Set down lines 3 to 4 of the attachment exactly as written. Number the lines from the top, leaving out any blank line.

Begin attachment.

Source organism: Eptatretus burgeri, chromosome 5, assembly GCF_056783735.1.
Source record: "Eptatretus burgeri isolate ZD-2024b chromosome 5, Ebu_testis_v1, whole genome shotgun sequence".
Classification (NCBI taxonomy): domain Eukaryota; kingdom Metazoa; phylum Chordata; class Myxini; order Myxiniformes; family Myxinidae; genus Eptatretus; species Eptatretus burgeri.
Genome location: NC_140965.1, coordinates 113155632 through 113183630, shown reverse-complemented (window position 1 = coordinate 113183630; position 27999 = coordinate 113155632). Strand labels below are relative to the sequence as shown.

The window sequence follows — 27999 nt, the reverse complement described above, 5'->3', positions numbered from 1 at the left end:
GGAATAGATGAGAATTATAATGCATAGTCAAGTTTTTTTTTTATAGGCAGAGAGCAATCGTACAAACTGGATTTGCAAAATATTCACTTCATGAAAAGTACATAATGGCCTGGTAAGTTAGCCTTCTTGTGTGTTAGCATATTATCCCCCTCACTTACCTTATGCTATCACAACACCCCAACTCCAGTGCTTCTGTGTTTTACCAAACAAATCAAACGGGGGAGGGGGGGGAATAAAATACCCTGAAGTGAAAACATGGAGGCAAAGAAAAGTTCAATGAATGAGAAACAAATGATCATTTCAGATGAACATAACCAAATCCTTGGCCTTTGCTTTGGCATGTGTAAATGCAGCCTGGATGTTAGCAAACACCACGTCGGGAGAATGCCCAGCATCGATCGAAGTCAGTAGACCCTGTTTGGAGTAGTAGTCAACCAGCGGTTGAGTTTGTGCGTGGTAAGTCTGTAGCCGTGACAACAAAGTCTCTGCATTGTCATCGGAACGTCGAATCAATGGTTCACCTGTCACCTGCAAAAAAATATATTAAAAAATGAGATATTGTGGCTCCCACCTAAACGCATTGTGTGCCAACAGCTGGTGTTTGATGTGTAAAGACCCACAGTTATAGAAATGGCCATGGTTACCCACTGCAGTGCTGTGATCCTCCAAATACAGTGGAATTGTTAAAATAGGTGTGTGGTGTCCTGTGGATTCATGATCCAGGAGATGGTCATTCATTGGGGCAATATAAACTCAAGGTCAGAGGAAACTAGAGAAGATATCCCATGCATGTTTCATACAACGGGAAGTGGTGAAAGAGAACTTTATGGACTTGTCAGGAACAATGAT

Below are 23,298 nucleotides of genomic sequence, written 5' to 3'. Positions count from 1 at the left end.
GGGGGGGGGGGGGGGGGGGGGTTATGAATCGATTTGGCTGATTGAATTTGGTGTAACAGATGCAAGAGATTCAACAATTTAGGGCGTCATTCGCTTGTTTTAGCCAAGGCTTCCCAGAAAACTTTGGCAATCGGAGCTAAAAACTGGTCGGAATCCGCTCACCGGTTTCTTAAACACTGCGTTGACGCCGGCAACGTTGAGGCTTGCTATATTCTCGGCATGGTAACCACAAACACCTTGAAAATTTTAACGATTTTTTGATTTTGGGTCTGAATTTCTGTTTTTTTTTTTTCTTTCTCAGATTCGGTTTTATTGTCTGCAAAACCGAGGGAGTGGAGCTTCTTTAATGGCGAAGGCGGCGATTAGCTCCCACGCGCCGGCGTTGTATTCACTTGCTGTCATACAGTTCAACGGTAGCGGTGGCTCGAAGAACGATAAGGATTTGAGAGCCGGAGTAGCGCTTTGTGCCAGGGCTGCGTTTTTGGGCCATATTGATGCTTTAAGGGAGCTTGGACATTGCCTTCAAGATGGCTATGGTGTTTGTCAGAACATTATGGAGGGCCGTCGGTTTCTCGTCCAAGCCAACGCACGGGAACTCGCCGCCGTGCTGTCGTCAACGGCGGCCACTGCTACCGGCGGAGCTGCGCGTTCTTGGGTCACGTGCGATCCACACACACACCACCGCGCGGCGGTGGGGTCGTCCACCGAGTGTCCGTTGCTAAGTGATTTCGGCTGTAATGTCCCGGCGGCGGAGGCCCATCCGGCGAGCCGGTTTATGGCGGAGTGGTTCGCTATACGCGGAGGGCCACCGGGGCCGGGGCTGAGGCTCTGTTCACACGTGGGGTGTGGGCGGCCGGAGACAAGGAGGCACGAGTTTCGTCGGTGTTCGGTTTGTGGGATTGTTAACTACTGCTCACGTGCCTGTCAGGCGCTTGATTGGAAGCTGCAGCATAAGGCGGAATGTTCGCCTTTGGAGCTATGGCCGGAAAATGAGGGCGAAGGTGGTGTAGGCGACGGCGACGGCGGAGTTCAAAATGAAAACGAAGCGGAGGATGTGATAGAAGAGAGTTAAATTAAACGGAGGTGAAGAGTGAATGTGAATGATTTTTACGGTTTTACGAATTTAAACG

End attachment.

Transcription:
Classification (NCBI taxonomy): domain Eukaryota; kingdom Metazoa; phylum Chordata; class Myxini; order Myxiniformes; family Myxinidae; genus Eptatretus; species Eptatretus burgeri.
Genome location: NC_140965.1, coordinates 113155632 through 113183630, shown reverse-complemented (window position 1 = coordinate 113183630; position 27999 = coordinate 113155632). Strand labels below are relative to the sequence as shown.